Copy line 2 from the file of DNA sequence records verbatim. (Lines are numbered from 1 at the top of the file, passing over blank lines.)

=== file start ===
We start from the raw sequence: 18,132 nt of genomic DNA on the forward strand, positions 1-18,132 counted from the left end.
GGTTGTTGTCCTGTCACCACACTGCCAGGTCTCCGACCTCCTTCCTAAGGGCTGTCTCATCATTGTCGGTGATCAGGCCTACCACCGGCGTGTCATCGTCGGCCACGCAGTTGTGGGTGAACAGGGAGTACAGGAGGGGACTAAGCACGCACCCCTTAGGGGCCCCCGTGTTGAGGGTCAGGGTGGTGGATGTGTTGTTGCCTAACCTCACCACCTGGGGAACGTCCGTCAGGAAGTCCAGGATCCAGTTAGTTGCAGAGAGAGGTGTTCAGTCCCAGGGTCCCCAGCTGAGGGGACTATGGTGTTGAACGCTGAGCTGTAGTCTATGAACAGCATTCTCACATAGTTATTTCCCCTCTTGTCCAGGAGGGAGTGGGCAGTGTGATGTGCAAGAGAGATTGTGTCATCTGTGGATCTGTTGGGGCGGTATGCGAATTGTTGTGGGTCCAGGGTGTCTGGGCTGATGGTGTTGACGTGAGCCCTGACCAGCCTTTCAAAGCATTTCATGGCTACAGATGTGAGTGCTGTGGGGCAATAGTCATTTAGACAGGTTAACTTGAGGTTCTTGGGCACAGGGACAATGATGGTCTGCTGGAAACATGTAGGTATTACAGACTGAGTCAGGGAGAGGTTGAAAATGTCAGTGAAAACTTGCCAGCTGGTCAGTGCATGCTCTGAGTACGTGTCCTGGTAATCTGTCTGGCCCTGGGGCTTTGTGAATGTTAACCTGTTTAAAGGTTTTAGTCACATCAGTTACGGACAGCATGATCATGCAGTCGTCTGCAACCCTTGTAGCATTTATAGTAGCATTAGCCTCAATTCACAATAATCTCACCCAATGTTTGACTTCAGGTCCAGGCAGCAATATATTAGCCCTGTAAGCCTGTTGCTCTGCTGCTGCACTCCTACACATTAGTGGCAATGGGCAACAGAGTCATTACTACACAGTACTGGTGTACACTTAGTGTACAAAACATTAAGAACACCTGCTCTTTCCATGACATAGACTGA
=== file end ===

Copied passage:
GGTTGTTGTCCTGTCACCACACTGCCAGGTCTCCGACCTCCTTCCTAAGGGCTGTCTCATCATTGTCGGTGATCAGGCCTACCACCGGCGTGTCATCGTCGGCCACGCAGTTGTGGGTGAACAGGGAGTACAGGAGGGGACTAAGCACGCACCCCTTAGGGGCCCCCGTGTTGAGGGTCAGGGTGGTGGATGTGTTGTTGCCTAACCTCACCACCTGGGGAACGTCCGTCAGGAAGTCCAGGATCCAGTTAGTTGCAGAGAGAGGTGTTCAGTCCCAGGGTCCCCAGCTGAGGGGACTATGGTGTTGAACGCTGAGCTGTAGTCTATGAACAGCATTCTCACATAGTTATTTCCCCTCTTGTCCAGGAGGGAGTGGGCAGTGTGATGTGCAAGAGAGATTGTGTCATCTGTGGATCTGTTGGGGCGGTATGCGAATTGTTGTGGGTCCAGGGTGTCTGGGCTGATGGTGTTGACGTGAGCCCTGACCAGCCTTTCAAAGCATTTCATGGCTACAGATGTGAGTGCTGTGGGGCAATAGTCATTTAGACAGGTTAACTTGAGGTTCTTGGGCACAGGGACAATGATGGTCTGCTGGAAACATGTAGGTATTACAGACTGAGTCAGGGAGAGGTTGAAAATGTCAGTGAAAACTTGCCAGCTGGTCAGTGCATGCTCTGAGTACGTGTCCTGGTAATCTGTCTGGCCCTGGGGCTTTGTGAATGTTAACCTGTTTAAAGGTTTTAGTCACATCAGTTACGGACAGCATGATCATGCAGTCGTCTGCAACCCTTGTAGCATTTATAGTAGCATTAGCCTCAATTCACAATAATCTCACCCAATGTTTGACTTCAGGTCCAGGCAGCAATATATTAGCCCTGTAAGCCTGTTGCTCTGCTGCTGCACTCCTACACATTAGTGGCAATGGGCAACAGAGTCATTACTACACAGTACTGGTGTACACTTAGTGTACAAAACATTAAGAACACCTGCTCTTTCCATGACATAGACTGA